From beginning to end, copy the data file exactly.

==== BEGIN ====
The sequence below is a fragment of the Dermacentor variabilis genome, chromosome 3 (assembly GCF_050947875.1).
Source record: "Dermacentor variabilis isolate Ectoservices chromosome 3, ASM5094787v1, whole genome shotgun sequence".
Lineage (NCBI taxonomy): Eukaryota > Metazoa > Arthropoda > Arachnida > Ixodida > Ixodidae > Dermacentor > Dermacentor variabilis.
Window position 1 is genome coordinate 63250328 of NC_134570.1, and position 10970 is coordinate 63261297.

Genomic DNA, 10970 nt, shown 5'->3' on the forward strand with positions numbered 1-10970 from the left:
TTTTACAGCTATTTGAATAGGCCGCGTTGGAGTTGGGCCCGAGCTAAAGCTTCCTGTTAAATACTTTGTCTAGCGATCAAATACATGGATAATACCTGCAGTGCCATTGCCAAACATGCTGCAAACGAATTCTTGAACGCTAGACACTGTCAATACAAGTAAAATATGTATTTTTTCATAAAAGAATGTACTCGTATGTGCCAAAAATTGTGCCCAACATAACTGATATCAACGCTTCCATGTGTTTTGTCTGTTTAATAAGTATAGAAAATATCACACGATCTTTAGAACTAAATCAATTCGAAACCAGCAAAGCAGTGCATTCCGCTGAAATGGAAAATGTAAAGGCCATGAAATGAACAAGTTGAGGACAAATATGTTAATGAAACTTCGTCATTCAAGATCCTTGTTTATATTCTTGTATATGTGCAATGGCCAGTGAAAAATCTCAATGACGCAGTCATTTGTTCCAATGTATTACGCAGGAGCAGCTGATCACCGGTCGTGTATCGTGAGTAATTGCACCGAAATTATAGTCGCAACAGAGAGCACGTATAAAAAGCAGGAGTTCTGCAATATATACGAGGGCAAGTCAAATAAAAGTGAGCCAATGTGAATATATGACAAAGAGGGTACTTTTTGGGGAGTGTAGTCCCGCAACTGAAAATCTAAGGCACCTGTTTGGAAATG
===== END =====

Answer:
The sequence below is a fragment of the Dermacentor variabilis genome, chromosome 3 (assembly GCF_050947875.1).
Source record: "Dermacentor variabilis isolate Ectoservices chromosome 3, ASM5094787v1, whole genome shotgun sequence".
Lineage (NCBI taxonomy): Eukaryota > Metazoa > Arthropoda > Arachnida > Ixodida > Ixodidae > Dermacentor > Dermacentor variabilis.
Window position 1 is genome coordinate 63250328 of NC_134570.1, and position 10970 is coordinate 63261297.

Genomic DNA, 10970 nt, shown 5'->3' on the forward strand with positions numbered 1-10970 from the left:
TTTTACAGCTATTTGAATAGGCCGCGTTGGAGTTGGGCCCGAGCTAAAGCTTCCTGTTAAATACTTTGTCTAGCGATCAAATACATGGATAATACCTGCAGTGCCATTGCCAAACATGCTGCAAACGAATTCTTGAACGCTAGACACTGTCAATACAAGTAAAATATGTATTTTTTCATAAAAGAATGTACTCGTATGTGCCAAAAATTGTGCCCAACATAACTGATATCAACGCTTCCATGTGTTTTGTCTGTTTAATAAGTATAGAAAATATCACACGATCTTTAGAACTAAATCAATTCGAAACCAGCAAAGCAGTGCATTCCGCTGAAATGGAAAATGTAAAGGCCATGAAATGAACAAGTTGAGGACAAATATGTTAATGAAACTTCGTCATTCAAGATCCTTGTTTATATTCTTGTATATGTGCAATGGCCAGTGAAAAATCTCAATGACGCAGTCATTTGTTCCAATGTATTACGCAGGAGCAGCTGATCACCGGTCGTGTATCGTGAGTAATTGCACCGAAATTATAGTCGCAACAGAGAGCACGTATAAAAAGCAGGAGTTCTGCAATATATACGAGGGCAAGTCAAATAAAAGTGAGCCAATGTGAATATATGACAAAGAGGGTACTTTTTGGGGAGTGTAGTCCCGCAACTGAAAATCTAAGGCACCTGTTTGGAAATG